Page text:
At the recent trade fair in Brno we met with several representatives of companies from various fields of business and were surprised to hear that the discussion focused on one common subject, namely, mistakes in the orthography, grammar, or syntax in incoming written texts. Most corporate managers and directors admitted that writing business correspondence is the weakest area of their skills.
Many supplier companies whose parent company is based abroad have their promotional materials and technical manuals translated by the employees of their local subsidiaries for financial and terminological reasons. The workers in the individual branches work with the company’s products on a daily basis, are familiar with the portfolio their company offers, and know the technical specifics of the products. Usually, their translations into their native language correspond to the original document, mainly in the sense of understanding specific vocabulary.
The translation is fine, but is that all that matters?
Although the translation is fine, it should undergo editing by a skillful writer, i.e., proof-reader. Reading every translation afterwards is a normal practice with every translator, but proof-reader’s work is an entirely different story.
The proof-reader should be able to tell you what your text needs or is lacking. After correcting the typos and orthographic mistakes, he straightens out the syntax and suggests a more comprehensible formulation of “entangled” sentences.
If you wish, the proof-reader can also check the accuracy of the translation by comparing with the original document or make graphic adjustments in the text.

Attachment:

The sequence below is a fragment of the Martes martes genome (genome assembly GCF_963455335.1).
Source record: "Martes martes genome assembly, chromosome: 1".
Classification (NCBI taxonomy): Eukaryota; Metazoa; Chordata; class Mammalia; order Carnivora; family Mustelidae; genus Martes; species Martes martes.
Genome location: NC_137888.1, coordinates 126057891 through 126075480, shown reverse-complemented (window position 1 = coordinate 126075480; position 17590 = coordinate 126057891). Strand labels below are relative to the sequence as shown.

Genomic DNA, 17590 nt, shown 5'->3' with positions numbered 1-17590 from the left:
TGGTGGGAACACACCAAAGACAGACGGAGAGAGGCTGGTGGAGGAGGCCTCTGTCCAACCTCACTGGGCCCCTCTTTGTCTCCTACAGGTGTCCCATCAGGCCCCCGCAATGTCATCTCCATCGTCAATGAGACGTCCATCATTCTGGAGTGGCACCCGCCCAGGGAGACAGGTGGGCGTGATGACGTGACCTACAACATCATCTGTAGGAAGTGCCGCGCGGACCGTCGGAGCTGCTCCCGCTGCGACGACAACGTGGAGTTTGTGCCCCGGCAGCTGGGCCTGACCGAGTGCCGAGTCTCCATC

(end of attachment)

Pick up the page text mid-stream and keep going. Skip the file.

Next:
Before you start to cooperate with a proof-reader, ask him what is able to check and correct. A capable proof-reader may do wonders with your text. It is only up to you how thoroughly you want to have your document edited.
What about the price of proof-reading?
If you have opted for proof-reading but want to get someone inexpensive, you can bet that the quality of the resulting text will match the price you will pay. Countless ads circulating on the Internet indicate that many good native speakers assume that proof-reading is easy. However, their language proficiency or education may not meet the necessary requirements for
a proofreader. It is not easy to untangle the multitude of offers and make a good choice.
Let us give you just one good advice.
Use your common sense – would you entrust you accounting agenda to someone who claims to be able to work with
a calculator? It is the same with editing and proof-reading.
Entrust you corporate “treasure” and the uniqueness and future of your products or services to professionals whose work will ensure improvement of the quality of your texts.